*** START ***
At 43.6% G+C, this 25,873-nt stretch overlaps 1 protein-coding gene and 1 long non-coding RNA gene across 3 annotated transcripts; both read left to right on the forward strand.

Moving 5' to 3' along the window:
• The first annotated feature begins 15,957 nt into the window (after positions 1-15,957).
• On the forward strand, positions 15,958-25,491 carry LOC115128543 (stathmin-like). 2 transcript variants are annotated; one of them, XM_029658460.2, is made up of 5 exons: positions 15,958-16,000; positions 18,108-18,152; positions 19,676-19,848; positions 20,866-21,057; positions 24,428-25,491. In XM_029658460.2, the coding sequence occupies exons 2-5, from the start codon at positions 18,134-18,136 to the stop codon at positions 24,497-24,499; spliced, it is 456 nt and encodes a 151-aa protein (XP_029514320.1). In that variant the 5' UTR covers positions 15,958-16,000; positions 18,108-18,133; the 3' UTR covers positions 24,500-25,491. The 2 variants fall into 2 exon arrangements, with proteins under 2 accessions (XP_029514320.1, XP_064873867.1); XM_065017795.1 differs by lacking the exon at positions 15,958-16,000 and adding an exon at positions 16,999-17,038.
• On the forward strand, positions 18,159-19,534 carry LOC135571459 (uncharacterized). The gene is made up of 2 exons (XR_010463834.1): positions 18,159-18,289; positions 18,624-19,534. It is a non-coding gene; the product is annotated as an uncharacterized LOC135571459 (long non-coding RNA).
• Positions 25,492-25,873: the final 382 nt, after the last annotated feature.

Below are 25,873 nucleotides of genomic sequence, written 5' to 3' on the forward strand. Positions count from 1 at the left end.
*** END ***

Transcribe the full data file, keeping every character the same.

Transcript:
At 43.6% G+C, this 25,873-nt stretch overlaps 1 protein-coding gene and 1 long non-coding RNA gene across 3 annotated transcripts; both read left to right on the forward strand.

Moving 5' to 3' along the window:
• The first annotated feature begins 15,957 nt into the window (after positions 1-15,957).
• On the forward strand, positions 15,958-25,491 carry LOC115128543 (stathmin-like). 2 transcript variants are annotated; one of them, XM_029658460.2, is made up of 5 exons: positions 15,958-16,000; positions 18,108-18,152; positions 19,676-19,848; positions 20,866-21,057; positions 24,428-25,491. In XM_029658460.2, the coding sequence occupies exons 2-5, from the start codon at positions 18,134-18,136 to the stop codon at positions 24,497-24,499; spliced, it is 456 nt and encodes a 151-aa protein (XP_029514320.1). In that variant the 5' UTR covers positions 15,958-16,000; positions 18,108-18,133; the 3' UTR covers positions 24,500-25,491. The 2 variants fall into 2 exon arrangements, with proteins under 2 accessions (XP_029514320.1, XP_064873867.1); XM_065017795.1 differs by lacking the exon at positions 15,958-16,000 and adding an exon at positions 16,999-17,038.
• On the forward strand, positions 18,159-19,534 carry LOC135571459 (uncharacterized). The gene is made up of 2 exons (XR_010463834.1): positions 18,159-18,289; positions 18,624-19,534. It is a non-coding gene; the product is annotated as an uncharacterized LOC135571459 (long non-coding RNA).
• Positions 25,492-25,873: the final 382 nt, after the last annotated feature.

Below are 25,873 nucleotides of genomic sequence, written 5' to 3' on the forward strand. Positions count from 1 at the left end.